While this is a great description of the City Market,it misses the point I think, of how important this place is to every citizen. Every Saint Johner that I have spoken to shares a common affection for this place, most built over the decades, that have passed along with our youth. The bond with this place is much deeper.
The Saint John City Market is simply wonderful. When I was a small boy, my Grandfather took me there every Thursday when he cashed his paycheck at the Bank of Nova Scotia across the street. I can still remember the bustle of the crowd, the wonderful smells of exotic spices and foods. I loved the 3 Moose hanging up in the rafters and wondered what it was like to carve those arched beams in the ceiling. Never one to buy us kids candy, Gramps would always take us to Raymond's Deli at the head of the Market where he would buy us a piece of extra old cheddar cheese as our treat. After he passed away, I continued to visit the Market to get my treat, an honor paid to a great man. I took my kids there every time we came home to visit and today I take my Cruise Ship passengers there on every tour. While they explore, I sneak away to Raymond's and buy my wedge of cheese. Some things in Saint John have changed, the allure, delight and wonderment of City Market is not one of them!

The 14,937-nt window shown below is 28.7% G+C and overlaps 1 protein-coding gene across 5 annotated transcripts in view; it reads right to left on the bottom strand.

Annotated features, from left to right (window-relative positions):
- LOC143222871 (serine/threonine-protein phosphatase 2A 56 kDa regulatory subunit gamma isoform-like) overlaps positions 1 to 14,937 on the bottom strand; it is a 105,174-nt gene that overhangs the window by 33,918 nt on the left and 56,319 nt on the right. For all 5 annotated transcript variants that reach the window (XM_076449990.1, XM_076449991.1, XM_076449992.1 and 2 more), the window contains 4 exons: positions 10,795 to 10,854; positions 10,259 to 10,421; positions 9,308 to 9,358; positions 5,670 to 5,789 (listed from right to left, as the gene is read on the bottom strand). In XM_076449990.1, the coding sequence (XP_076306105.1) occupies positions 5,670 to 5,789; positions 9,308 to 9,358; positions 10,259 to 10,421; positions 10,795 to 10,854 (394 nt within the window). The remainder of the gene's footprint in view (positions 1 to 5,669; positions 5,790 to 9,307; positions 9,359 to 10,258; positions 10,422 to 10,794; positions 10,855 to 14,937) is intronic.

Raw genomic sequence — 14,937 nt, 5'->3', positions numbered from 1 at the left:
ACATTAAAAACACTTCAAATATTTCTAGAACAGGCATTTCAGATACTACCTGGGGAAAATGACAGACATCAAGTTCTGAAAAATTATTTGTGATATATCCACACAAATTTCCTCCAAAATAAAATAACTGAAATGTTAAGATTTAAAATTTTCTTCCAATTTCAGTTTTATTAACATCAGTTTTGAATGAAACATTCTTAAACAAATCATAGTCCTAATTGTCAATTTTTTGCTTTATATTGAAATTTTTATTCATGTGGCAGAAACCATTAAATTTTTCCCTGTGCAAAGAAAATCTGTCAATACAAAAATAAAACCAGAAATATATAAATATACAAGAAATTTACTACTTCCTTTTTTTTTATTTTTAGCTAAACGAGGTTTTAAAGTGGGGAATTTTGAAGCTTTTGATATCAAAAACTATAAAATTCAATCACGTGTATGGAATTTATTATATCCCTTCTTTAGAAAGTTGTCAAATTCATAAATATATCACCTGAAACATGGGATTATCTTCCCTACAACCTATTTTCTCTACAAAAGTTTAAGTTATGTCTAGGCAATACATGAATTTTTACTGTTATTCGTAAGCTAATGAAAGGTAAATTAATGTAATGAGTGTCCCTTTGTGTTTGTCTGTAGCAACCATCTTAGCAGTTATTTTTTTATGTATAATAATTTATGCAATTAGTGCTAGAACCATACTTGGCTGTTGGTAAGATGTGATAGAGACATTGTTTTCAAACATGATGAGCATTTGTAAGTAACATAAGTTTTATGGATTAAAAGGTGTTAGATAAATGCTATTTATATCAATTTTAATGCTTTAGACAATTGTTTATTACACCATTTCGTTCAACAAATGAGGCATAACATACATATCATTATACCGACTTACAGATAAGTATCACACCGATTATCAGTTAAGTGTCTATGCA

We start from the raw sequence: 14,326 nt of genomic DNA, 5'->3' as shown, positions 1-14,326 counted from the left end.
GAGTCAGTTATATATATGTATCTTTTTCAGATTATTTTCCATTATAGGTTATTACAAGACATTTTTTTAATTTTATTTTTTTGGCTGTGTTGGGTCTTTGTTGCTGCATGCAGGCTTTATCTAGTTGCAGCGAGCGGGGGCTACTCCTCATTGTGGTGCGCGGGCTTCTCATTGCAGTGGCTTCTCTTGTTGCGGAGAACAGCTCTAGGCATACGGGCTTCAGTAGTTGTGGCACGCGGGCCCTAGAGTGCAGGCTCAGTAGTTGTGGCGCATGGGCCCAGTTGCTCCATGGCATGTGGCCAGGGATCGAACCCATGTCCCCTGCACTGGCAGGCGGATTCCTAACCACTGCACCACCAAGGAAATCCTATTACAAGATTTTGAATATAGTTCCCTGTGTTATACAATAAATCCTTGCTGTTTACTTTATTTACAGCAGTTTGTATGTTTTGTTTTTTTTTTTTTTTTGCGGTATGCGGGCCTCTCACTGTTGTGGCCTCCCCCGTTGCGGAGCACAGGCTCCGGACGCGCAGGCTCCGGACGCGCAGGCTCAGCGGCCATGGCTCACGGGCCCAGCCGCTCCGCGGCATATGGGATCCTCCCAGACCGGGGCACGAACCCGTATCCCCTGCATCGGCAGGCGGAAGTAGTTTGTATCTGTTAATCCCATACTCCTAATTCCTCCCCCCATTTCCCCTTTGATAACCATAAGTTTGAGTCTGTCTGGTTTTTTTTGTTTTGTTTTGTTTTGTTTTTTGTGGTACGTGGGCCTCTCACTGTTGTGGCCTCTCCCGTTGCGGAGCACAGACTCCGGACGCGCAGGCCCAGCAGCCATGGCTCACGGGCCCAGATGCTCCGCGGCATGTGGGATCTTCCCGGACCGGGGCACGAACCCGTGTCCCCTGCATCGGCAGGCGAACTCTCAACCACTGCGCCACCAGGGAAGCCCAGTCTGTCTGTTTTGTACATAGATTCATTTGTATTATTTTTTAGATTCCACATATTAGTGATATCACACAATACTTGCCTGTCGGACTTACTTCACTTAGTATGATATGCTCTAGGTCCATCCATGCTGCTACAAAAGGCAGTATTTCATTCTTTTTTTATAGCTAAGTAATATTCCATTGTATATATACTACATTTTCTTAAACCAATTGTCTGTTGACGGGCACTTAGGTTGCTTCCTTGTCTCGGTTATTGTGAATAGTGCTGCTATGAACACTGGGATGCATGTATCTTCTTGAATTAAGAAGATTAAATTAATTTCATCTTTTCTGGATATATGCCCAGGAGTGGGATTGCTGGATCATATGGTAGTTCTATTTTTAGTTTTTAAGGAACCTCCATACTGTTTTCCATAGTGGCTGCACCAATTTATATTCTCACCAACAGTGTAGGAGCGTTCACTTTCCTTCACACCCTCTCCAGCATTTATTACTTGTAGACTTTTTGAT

I invite you to visit the Saint John City Market and leave a comment here on my blog. For those of you who grew up here, I would love to hear your memories of the Market too. Oh, do not forget to vote!
|Posted on July 19, 2013 at 2:17 PM||comments (747)|